Winklevoss Twins to Pay $13 Million to Lawyers for Facebook Settlement
A NY appeals court declines to reopen consideration that the twins' lawyers committed malpractice in the settlement with Facebook and subsequent disclosure of how much money the twins got in the case.
The Winkleviii have come up short again. An appellate court in New York has refused to hear further arguments why Cameron and Tyler Winklevoss should not have to hand over $13 million to the law firm which helped them draft a settlement agreement with Facebook.
The twins famously claimed to have come up with the idea that became Mark Zuckerberg's inspiration for Facebook, which led to a lawsuit, which led to a $65 million settlement, which led to the Oscar-winning film, The Social Network.
The twins then became just as notorious for never letting go of the idea that they should have gotten more, attempting to rescind the settlement agreement by arguing that Facebook executives committed securities fraud by hiding information about the company's value during settlement negotiations.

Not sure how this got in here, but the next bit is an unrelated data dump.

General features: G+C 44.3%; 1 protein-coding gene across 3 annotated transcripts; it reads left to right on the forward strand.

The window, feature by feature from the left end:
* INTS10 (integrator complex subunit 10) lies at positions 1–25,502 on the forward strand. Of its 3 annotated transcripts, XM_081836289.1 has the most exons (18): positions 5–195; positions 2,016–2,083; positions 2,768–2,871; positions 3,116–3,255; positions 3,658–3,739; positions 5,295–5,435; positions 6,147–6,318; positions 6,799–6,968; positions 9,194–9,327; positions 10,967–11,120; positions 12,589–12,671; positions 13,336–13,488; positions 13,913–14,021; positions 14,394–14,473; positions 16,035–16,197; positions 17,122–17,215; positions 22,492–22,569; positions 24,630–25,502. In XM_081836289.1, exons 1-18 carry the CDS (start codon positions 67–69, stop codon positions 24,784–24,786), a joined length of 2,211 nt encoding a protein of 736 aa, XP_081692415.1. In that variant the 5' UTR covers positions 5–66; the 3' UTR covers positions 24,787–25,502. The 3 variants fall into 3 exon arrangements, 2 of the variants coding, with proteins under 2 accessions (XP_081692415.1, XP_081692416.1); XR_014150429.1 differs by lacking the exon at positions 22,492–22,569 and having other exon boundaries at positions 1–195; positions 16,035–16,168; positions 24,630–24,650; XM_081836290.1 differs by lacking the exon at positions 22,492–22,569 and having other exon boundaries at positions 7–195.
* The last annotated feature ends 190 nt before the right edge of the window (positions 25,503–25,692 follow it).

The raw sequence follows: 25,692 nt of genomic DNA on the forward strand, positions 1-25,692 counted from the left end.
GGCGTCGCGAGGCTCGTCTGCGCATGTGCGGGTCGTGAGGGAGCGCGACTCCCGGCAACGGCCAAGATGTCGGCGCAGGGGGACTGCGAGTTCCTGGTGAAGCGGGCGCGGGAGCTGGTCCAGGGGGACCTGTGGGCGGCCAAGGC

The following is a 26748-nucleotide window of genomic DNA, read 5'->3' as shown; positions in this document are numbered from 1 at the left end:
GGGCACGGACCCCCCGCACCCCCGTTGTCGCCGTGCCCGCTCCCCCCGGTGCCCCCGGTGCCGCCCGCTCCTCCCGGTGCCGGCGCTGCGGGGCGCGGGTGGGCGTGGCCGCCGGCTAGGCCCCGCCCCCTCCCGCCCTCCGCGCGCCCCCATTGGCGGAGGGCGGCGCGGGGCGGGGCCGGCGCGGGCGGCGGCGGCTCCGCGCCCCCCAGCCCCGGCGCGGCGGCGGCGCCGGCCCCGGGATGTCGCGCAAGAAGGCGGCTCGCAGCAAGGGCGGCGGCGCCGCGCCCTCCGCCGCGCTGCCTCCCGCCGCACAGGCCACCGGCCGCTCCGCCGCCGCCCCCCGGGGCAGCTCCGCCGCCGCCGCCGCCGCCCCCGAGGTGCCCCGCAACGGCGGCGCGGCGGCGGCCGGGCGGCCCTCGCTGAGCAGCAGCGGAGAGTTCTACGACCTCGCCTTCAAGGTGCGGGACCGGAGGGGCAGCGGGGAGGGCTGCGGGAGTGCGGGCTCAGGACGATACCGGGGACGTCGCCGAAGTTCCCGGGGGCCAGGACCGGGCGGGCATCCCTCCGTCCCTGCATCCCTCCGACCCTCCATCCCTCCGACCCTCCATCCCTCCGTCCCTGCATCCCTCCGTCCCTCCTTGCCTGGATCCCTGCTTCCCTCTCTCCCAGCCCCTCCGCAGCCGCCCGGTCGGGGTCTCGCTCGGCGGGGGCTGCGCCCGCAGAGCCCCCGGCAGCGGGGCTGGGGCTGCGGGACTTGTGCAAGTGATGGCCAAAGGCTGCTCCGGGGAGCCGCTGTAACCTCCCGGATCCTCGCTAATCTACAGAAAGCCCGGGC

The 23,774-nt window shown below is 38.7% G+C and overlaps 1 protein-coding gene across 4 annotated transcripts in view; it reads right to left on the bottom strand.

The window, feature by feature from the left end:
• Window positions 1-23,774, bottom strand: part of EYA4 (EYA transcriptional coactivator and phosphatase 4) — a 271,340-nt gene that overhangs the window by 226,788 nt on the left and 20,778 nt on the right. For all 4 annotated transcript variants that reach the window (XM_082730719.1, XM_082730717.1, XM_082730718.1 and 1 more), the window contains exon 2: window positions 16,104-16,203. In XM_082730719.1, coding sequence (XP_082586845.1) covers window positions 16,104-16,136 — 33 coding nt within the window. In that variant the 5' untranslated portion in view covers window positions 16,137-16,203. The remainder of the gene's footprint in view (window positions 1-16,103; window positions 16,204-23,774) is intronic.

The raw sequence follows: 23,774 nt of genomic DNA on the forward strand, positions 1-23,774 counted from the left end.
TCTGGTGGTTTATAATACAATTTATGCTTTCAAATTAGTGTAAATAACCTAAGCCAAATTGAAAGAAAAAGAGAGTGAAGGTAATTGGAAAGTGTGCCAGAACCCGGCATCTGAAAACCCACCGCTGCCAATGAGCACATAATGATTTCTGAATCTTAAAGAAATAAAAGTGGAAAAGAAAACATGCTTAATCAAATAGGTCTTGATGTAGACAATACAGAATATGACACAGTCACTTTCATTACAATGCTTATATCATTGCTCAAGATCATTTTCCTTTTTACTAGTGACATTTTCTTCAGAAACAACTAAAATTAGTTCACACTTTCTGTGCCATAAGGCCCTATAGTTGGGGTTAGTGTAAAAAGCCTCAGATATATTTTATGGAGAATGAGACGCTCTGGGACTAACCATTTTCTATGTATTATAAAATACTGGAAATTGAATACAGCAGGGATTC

Even after a Ninth Circuit judge told them that "at some point, litigation must come to an end," the twins unsuccessfully appealed to the Supreme Court and then pushed an entirely new lawsuit.
Meanwhile, separately, the twins went after the law firm of Quinn Emanuel Urquhart & Sullivan, which represented them in the first case portrayed in The Social Network. The lawyers at the firm were accused of malpractice for their role in the affair, including by violating confidentiality by revealing the $65 million settlement figure in marketing literature.
An arbitration panel told the twins they had to pay the law firm a $13 million contingency fee nonetheless.
The decision was appealed to a New York Supreme Court judge, who confirmed the fee.
Now, upon further appeal, New York's Appellate Division, First Department, has told the twins they've gotten sufficient due deliberation.
Still no court wins, but the Winklevii have at least translated their fame into being nut pitchmen.
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